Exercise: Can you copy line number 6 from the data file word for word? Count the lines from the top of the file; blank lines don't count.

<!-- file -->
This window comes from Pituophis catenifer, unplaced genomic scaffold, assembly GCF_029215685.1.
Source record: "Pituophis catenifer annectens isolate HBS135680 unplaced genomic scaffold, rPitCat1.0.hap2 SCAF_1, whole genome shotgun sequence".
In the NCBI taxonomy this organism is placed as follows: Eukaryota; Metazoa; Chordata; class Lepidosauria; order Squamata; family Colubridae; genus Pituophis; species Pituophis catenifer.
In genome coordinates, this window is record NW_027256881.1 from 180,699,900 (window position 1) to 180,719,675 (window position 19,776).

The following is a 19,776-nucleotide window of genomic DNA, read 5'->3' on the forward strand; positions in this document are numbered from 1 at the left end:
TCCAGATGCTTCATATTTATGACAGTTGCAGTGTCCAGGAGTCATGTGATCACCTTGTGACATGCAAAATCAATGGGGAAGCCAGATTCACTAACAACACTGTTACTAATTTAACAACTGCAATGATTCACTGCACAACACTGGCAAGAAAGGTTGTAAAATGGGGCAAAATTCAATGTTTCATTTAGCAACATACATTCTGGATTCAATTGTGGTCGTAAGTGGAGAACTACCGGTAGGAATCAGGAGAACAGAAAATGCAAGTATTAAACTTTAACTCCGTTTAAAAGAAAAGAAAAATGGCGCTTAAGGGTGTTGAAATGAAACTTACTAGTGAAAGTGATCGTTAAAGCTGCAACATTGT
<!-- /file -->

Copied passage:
TCCAGATGCTTCATATTTATGACAGTTGCAGTGTCCAGGAGTCATGTGATCACCTTGTGACATGCAAAATCAATGGGGAAGCCAGATTCACTAACAACACTGTTACTAATTTAACAACTGCAATGATTCACTGCACAACACTGGCAAGAAAGGTTGTAAAATGGGGCAAAATTCAATGTTTCATTTAGCAACATACATTCTGGATTCAATTGTGGTCGTAAGTGGAGAACTACCGGTAGGAATCAGGAGAACAGAAAATGCAAGTATTAAACTTTAACTCCGTTTAAAAGAAAAGAAAAATGGCGCTTAAGGGTGTTGAAATGAAACTTACTAGTGAAAGTGATCGTTAAAGCTGCAACATTGT